stolen selfies

Is this a room filled with fine art or stolen selfies? How do you weigh in?

Richard Prince’s exhibit at the famous Frieze Art Fair in New York City, 2015 was a simple one. Thirty-eight photos, mostly portraits, blown up to six-foot-tall prints with a stylized set of social-media-style comments printed under each one. A fair few of them sold at the Fair, mostly to the rather extravagant tune of $90,000 a piece.

Pretty good profit, for an “artist” whose only contribution to the works was to add a comment at the bottom of each photo with his own username appended.

Every one of his images came from Instagram, the photo-sharing website, and every one, so far as we know, came without the knowledge or consent of the subject and photographer. Prince makes no claim otherwise. The photographs each even have their original username still attached, displayed as part of the exhibit.

All of the photos he chose were already popular on Instagram, many with likes into the five digits, which was probably a way of hedging his bets for their success as commercial art. He screen-capped each one, mostly selfies of women, many in “sexually charged poses,” blew them up to 6×4, and replaced any original captions with his own.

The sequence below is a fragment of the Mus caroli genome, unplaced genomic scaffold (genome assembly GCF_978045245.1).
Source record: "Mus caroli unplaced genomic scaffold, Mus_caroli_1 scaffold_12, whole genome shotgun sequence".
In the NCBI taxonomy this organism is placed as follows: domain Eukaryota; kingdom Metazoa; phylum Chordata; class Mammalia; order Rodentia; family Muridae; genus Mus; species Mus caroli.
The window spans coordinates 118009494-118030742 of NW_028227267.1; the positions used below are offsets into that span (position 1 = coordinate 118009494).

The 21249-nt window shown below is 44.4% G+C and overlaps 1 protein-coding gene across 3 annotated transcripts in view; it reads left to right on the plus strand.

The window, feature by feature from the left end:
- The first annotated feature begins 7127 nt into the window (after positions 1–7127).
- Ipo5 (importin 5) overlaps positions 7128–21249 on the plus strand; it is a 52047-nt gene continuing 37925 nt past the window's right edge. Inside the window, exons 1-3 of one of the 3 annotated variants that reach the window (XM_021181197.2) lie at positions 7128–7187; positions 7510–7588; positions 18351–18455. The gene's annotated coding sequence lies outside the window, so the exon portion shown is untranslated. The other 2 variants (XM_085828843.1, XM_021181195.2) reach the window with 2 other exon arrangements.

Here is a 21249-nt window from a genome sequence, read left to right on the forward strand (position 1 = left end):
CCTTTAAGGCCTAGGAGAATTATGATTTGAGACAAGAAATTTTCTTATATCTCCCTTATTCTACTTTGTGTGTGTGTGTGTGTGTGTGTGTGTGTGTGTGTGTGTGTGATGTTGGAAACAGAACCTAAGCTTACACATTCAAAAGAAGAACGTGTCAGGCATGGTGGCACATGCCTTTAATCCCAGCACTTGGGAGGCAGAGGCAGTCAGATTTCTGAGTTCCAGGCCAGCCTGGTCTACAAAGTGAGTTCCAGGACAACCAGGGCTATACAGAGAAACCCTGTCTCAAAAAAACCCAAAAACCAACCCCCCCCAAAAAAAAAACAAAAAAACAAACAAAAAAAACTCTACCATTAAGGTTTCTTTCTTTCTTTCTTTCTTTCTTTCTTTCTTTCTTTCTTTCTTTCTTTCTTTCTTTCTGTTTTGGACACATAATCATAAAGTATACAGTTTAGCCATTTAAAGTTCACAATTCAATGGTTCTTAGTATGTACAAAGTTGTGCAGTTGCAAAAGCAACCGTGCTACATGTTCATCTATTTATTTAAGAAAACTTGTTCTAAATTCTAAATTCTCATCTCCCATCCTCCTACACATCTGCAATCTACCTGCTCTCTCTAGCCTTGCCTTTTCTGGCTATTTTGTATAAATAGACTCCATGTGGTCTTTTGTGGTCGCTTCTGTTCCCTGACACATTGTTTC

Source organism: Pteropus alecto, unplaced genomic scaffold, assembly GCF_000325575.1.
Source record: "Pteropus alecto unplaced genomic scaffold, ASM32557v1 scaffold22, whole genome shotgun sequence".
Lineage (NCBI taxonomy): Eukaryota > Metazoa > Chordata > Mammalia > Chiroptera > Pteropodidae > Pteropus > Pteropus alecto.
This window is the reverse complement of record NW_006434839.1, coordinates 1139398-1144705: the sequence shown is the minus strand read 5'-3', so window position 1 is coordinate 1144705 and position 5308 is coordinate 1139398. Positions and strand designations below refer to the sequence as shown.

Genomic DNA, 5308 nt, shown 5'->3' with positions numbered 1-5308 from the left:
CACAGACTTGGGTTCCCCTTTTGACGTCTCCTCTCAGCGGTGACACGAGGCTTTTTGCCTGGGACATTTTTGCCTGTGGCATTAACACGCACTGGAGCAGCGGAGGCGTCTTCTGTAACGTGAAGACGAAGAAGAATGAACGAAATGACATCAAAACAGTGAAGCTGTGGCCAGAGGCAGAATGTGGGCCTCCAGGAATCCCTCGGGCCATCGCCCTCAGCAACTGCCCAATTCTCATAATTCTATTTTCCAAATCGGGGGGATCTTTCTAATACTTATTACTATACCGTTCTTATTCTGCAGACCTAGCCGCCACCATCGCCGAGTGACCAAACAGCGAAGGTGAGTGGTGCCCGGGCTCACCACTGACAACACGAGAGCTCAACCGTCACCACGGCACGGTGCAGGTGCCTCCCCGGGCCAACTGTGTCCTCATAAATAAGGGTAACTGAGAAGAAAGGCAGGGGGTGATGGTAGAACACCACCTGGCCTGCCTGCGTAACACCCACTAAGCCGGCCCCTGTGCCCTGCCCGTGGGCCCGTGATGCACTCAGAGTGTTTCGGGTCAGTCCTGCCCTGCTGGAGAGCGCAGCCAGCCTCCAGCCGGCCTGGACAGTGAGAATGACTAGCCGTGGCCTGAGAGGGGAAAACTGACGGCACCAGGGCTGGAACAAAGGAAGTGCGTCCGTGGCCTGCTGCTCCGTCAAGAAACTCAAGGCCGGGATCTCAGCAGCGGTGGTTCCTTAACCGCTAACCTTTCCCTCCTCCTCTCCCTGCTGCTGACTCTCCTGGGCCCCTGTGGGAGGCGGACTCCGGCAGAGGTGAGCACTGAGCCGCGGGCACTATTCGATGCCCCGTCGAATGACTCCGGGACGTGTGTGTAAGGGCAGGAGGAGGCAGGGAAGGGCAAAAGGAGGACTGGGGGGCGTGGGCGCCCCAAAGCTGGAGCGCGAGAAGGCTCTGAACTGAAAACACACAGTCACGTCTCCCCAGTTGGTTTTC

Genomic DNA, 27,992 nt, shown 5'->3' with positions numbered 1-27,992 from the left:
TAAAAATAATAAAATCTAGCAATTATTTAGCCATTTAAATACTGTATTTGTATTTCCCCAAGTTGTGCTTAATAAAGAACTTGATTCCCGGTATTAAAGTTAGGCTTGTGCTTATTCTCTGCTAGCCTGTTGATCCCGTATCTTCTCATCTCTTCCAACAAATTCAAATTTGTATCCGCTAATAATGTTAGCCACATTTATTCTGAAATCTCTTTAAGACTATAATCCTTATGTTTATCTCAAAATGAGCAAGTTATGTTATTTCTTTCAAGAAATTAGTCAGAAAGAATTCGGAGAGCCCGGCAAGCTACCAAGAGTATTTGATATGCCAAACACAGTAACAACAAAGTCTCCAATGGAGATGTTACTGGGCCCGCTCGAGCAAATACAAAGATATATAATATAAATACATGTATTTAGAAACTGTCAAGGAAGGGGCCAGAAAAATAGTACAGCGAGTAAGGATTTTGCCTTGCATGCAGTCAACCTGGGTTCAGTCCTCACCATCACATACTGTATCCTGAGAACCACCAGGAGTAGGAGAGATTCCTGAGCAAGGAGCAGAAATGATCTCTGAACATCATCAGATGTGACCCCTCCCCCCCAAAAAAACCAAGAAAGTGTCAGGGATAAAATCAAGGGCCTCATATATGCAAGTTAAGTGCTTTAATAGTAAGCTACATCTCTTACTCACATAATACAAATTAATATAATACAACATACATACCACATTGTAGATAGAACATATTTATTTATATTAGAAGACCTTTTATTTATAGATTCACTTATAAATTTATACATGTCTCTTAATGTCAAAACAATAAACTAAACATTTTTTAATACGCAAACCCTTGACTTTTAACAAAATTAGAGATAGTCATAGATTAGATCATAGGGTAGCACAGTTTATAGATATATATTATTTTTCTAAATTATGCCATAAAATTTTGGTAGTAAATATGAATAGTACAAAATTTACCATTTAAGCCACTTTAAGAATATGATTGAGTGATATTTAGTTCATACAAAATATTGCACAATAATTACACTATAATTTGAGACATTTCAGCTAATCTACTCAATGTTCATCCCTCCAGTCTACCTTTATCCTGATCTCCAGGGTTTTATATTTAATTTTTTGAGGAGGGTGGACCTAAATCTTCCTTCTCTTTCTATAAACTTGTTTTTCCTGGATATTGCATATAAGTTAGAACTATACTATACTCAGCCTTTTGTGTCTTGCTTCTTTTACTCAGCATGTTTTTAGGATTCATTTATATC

“Enjoyed the ride today. Let’s do it again. Richard,” is the fake comment under 22-year-old songwriter Sky Ferriera’s selfie. (Side note: Prince is 65.) If Ferriera had an answering comment, or if she even knew about the inclusion of her image in his exhibit before it went public, we’ll never know.

According to DIY Photography, what he’s done in this exhibit is legal. He used publicly posted photographs to make “transformative art” even though all he altered were the comments. It’s not his first dance with copyright law, either. In 2013, he was sued by photographer Patrick Cariou for reproducing his photos for Prince’s show Art in America reported at the time. Cariou initially won that lawsuit, but Prince won on appeal with a verdict that a photograph of a photograph (Or in the current case, a screen shot of a photograph) did not violate the original copyright.

He may think of himself as another Warhol, but selfies are not soup cans. His fellow artists aren’t impressed, and neither are his non-consenting subjects, though none have yet announced a desire to pursue this in court. But if your selfie had sold for $90,000, wouldn’t you want a cut?

Featured image: via Richard Prince.